Tuesday, April 30, 2013

MEXICAN DUBWISER-Revolution Radio (Kin Kin Records, 2013)

Marcelo Tijerina, a.k.a. Mexican Dubwiser has been in this ñu-cumbia thing since the very beginnings of the genre. In fact, as I've already mentioned on this blog before, he was of a great influence to me at one point, because he was the first DJ I saw spinning Toy Selectah-produced cumbia remixes back when I still didn't have the balls to do so myself. It was after I saw him opening for Kinky that I said to myself, hey, I could be doing that myself, that could be me. And eventually that led me to create that new DJ persona that started spinning ñu-cumbia in San Francisco's scene back in late 2006.
It took him a long time and a bunch of hard work and perseverance, but after all those many years and a couple of successful bootleg comp releases, Mexican Dubwiser finally got his official debut album out.
It's packed to the rim with top-notch guests and there's a second disc (in the Mexican version of the album only) with plenty of remixes. As expected cumbia is the glue that holds it all together but there are many other spices in the mix. Now of course, ñu-cumbia isn't really blog-worthy news anymore and most of the hipsters who were into it a couple of years ago now are impatiently looking at their Twitter feed to see what's the next cool thing coming after moombahton. Marcelo isn't here to please those types trying to come up with the next cumbia-trap bullshit. Leave that to soundcloud babies, I say. There are some really good joints here for those true heads who stuck around and I'll be spinning them next time I have a chance.

Buy it here.

Thursday, April 11, 2013

PALENKE SOULTRIBE-Mar (Independent, 2013)

When Palenke Soultribe presented Oro, the first third of their Afro-Colombian conceptual trilogy, they announced it as the pop-song-oriented one. It was shinny like gold, get it?  It's sequel Mar was supposed to be all about chill out, laid-back atmospheric music and the last chapter Fuego, would complete the colors of the Colombian flag with by igniting the dance floor.
Somewhere along the way, it seems that the LA-based Colombian duo lost interest in keeping with that rigid formula. I think they just cracked the code of what was the successful formula for their tracks and decided to keep exploring it and perfecting it. It took them some time to accomplish this, but four years after Oro, Mar is finally here and there's nothing quiet about this sea. The pop song format of its predecessor remains in center, with plenty of guests doing the vocals, but the emphasis is on the beats that are irresistible. Now I get the feeling that they find themselves in that tricky place where they're not just a couple of producers doing DJ-oriented tracks like in their beginnings but they're becoming an actual band, with a signature style.
There's a lot of variety to please all sorts of crowds from the more mainstream clubbers to the ñu-cumbia hipsters (if they still exist). My favorites and the ones that have more chances of getting on my DJ-set rotation are "La Gozadera," "Blanco & Negro" and "El Cometa" but there's plenty more to dig in so I strongly recommend you get the whole album.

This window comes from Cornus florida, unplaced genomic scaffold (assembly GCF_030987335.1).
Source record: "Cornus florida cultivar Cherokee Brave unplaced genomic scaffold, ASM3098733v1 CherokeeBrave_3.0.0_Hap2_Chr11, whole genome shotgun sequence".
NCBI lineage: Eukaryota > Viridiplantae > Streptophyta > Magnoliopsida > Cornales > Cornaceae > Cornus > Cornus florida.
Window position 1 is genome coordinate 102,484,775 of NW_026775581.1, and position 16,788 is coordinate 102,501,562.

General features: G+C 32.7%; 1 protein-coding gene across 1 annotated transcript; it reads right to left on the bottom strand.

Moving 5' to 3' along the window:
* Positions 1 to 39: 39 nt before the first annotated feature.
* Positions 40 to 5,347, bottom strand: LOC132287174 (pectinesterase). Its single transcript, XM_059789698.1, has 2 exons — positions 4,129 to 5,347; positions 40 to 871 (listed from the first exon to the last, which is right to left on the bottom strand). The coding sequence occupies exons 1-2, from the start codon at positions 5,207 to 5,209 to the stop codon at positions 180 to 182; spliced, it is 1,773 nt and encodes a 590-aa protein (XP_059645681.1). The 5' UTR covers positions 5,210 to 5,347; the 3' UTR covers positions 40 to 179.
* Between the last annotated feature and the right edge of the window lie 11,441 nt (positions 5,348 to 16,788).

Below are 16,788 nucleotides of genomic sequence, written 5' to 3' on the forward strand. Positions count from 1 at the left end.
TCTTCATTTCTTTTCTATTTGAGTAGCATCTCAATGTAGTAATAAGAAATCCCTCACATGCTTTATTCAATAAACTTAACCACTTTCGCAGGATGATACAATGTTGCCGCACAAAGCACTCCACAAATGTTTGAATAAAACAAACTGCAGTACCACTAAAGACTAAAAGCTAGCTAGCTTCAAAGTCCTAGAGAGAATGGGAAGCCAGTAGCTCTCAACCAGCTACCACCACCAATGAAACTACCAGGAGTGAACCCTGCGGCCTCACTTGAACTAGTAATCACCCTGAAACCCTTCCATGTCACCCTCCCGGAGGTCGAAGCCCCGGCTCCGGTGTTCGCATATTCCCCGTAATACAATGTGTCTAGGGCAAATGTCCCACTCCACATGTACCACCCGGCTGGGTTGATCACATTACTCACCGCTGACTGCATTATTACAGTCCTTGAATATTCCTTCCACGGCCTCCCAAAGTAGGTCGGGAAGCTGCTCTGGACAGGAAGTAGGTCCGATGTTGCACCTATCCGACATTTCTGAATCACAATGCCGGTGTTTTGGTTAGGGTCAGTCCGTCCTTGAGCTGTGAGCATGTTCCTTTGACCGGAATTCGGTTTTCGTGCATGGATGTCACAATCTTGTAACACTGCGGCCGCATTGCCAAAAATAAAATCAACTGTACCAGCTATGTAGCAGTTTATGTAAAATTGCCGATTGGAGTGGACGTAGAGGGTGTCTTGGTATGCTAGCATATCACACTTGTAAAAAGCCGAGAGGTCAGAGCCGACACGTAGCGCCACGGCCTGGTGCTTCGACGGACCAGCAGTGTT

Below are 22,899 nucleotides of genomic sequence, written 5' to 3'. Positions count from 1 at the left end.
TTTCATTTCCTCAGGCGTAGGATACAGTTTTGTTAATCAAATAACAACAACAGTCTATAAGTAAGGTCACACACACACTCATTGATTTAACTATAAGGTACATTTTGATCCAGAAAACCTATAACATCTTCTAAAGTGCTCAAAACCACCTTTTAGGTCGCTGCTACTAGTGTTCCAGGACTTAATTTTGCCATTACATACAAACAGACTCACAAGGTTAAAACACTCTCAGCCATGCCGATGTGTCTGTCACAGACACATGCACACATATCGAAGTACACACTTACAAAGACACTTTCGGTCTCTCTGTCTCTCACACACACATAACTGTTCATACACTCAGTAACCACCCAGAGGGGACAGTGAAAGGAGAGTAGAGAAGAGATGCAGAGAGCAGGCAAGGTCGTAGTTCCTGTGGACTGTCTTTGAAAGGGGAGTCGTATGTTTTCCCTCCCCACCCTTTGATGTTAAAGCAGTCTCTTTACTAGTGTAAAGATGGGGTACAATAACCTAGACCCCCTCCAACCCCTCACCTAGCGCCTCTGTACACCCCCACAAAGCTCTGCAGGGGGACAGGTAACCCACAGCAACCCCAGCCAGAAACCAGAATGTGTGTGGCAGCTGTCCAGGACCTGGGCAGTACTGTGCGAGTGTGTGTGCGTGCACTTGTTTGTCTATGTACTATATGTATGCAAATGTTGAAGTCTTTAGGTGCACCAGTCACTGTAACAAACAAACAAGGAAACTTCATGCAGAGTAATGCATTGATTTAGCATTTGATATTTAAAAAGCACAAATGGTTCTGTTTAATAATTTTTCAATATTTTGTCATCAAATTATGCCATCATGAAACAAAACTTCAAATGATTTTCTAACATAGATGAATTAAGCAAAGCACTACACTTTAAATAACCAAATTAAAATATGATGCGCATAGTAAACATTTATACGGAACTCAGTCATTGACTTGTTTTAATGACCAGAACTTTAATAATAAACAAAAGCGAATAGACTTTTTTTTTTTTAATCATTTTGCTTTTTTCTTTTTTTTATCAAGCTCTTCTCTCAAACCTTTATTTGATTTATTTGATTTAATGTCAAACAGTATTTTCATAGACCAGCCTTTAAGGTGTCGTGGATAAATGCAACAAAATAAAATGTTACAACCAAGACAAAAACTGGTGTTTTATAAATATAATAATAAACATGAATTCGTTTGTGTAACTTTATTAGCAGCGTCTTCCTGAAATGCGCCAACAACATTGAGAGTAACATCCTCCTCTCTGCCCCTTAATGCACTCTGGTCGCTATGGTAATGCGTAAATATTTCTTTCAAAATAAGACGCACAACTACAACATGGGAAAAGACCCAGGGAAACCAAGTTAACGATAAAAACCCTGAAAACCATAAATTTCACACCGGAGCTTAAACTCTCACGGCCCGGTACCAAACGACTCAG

Buy it here.

Tuesday, April 2, 2013

RVSB-Raff vs. Bitman (Nacional Records, 2013)

RVSB is basically what happens when you mashup DJ Raff and Latin Bitman. Individually known as two of the best DJ/producers to ever come out of the progressive Chilean hip-hop scene of the '90s, when they join forces the resulting amalgamation is greater than the sum of its parts, and weirder.
From the album's title you might wrongly presume (as I did) that it's a DJ battle (remember those?). However this has nothing to do with a DMC championship or with turntablists showing off tricks to impress the judges or humiliate their opponent. This album is, instead, what you get when you lock two beat nerds and sonic architects in a studio with a bunch of hi-tech gadgets and ask them to come up with some futuristic shit. So there's no real "vs." on this Raff vs. Bitman, in fact you can't even tell one appart from the other.
What you can certainly do is compare this release to what they've done in the past and if that's what you were expecting, you might be either disappointed or surprised, because it's radically different. There's none of the glorious boom-bap beats that Raff used to spin on his Raffolution solo debut and none of the bossa-nova samples that Bitman has employed both on his solo stuff and on his more recent Ritmo Machine collaboration. Also, there're no guests stars (they both had collaborated with Ana Tijoux in the past, among many other Chilean hip-hop luminaires) except for some sparse vocal drops by pop chanteuse Francisca Valenzuela and rapper Chico Claudio.
What you will find is some modern top notch EDM with a lot of synths and heavy bass, very current sound. Sure thing, I would've loved if they'd kept at least some more break beats and scratch and made this less abstract. But I have to stand up and applaud them for having gotten away with Nacional Records releasing this album as is, without coercing them to add some Latin flavor in the mix (or adding the word Latin to the album title... or the artist's name). There's nothing explicitly Latin about this, except for two or three words en español and the fact that the album was recorded in Chile by Chilean artists so I'm sure the demographically segmented media in the US will have a hard time pigeonholing this and the label will have a hard time trying to get their attention. So yeah, in the end, I also have to give it to Nacional for having the balls to actually release this difficult album and not always falling into the niche clichés.

Buy it here.